This policy indicated that hydro power is the most important renewable energy source to be developed to harness the country’s full energy potential. Despite these plans, there has been no significant addition of renewable energy to the national grid. Total power output remains between 3,500MW – 3,500MW, with non-renewable sources accounting for 80%-85%.

The federal government’s inability to achieve its objective is largely due to a weak commitment to the proposed plans. In line with the power sector privatization objectives, the government could consider attracting private investors into the renewable energy space.

Private investors, as complementary agents in a mixed economy, could overcome the government’s flaws and achieve more significant results if the federal government shows more commitment and offer more incentives. A Chinese firm, Shenzhen Kang Ming Sheng Technology industry incorporation, has already pledged to invest in Nigeria’s renewable energy and with business-friendly reforms, Nigeria is likely to see more of this.

Two key reforms that would be foundational to incentivizing the private sector  invest in renewable energy are cheaper financing and lower taxes. Lending rates in Nigeria (currently at an average of 17.5%) is too high for investors who require capital to start businesses such as in renewable energy.

Countries such as China, the US and India, which are leading the renewable energy revolution, offer substantially lower rates. The average commercial bank lending rate in India for example, is about 9.45%.

In the US and China the rates are at an average of 4.3%. The Nigerian government has made concessions for other sectors, such as enabling cheaper financing to agriculture and manufacturing in order to encourage their growth; while the monetary policy rate is unlikely to reduce lending rates to power sector investors, particularly for those who are investing in renewable energy.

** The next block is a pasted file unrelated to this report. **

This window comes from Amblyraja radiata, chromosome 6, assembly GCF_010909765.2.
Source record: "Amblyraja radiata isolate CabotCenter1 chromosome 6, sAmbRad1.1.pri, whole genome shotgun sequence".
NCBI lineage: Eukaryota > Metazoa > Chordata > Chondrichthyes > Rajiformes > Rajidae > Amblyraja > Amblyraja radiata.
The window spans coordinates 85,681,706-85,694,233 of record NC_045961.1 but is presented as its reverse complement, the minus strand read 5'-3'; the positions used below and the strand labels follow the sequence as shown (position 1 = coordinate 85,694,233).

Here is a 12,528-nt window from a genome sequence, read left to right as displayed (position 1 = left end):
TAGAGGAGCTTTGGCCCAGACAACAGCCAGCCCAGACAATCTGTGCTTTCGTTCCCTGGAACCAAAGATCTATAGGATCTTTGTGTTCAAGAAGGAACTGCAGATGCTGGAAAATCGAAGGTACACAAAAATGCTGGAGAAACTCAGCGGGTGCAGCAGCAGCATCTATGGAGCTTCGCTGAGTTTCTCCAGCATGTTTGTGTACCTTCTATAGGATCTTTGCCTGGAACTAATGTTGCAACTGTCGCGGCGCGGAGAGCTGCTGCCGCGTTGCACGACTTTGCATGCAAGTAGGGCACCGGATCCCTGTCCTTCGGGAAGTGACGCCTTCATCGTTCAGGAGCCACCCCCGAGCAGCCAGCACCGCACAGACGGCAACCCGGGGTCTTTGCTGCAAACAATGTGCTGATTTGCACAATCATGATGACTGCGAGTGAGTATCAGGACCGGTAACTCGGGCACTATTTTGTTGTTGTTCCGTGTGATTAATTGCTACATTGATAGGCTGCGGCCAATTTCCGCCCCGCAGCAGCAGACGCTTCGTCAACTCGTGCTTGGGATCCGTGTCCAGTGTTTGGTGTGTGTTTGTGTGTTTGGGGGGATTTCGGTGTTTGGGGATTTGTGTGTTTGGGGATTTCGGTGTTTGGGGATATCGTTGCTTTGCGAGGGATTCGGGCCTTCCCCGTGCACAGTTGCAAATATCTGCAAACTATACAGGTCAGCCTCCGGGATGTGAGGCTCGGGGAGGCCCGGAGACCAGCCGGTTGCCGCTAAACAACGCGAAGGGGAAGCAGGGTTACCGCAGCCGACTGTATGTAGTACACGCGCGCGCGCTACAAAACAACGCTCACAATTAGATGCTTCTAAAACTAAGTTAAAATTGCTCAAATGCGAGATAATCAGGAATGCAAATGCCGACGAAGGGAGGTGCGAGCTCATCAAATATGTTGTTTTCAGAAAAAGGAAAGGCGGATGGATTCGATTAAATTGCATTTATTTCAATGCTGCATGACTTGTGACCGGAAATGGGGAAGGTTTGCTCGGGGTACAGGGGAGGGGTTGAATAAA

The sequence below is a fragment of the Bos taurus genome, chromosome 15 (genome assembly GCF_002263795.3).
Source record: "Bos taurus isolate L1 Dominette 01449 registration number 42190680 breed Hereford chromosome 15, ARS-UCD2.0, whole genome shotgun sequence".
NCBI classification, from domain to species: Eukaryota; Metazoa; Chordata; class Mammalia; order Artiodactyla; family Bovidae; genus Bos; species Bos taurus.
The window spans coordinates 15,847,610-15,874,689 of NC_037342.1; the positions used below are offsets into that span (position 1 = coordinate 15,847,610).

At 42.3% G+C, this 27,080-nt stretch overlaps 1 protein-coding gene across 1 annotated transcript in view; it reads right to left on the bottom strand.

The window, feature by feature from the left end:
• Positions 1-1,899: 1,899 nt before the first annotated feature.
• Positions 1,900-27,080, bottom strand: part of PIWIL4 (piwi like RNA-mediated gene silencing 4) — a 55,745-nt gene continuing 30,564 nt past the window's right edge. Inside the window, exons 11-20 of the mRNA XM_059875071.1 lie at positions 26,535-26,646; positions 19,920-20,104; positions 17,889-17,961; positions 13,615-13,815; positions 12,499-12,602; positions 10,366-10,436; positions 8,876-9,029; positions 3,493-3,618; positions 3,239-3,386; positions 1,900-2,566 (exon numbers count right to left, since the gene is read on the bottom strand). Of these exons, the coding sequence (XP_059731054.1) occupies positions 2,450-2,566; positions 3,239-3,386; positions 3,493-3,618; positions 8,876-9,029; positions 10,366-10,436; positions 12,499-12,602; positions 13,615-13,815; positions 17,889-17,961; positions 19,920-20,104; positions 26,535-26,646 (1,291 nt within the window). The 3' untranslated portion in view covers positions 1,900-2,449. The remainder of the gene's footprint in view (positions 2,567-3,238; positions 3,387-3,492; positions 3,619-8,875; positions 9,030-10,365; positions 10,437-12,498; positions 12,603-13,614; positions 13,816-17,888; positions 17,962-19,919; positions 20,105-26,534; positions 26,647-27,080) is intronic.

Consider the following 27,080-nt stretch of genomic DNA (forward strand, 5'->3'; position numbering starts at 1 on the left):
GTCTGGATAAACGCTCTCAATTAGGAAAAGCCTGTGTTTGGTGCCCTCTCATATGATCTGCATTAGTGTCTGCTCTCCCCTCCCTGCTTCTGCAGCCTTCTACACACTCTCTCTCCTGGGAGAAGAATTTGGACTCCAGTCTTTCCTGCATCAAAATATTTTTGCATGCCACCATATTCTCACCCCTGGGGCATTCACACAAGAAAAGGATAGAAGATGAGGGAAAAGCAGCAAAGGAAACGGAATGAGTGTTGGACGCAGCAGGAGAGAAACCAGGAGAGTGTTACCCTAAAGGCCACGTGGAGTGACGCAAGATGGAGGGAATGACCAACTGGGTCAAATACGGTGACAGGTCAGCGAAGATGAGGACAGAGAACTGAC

It is imperative for the federal government to show a more definite and serious commitment towards renewable and alternative energy sources so as to overcome the current power supply deficit.

Minister of State for Power, Works, and Housing, Mustapha Baba Shauri recently said the Federal Government is committed to deploying renewable energy in all forms to complement existing conventional sources to provide sustainable electricity to Nigerians.

Shauri said the Federal Government is seriously focusing on renewable energy due to environmental factors and the need to supplement energy generation from conventional sources, adding that the administration is open to foreign direct investment in renewable and conventional energy.

It is crucial to note that the solution to the Nigerian power problem will involve the generation of power from resources such as coal, wind, solar, nuclear, biomass, among others, as at where they are available in the nation and not 100percent reliance on generation from only natural gas and hydro resources.

This will ultimately ensure an effective and secure energy mix and also enable the Federal Government to adequately achieve the goals of ensuring that Nigeria’s economy and Nigerians themselves reap the long overdue benefits of stable power supply.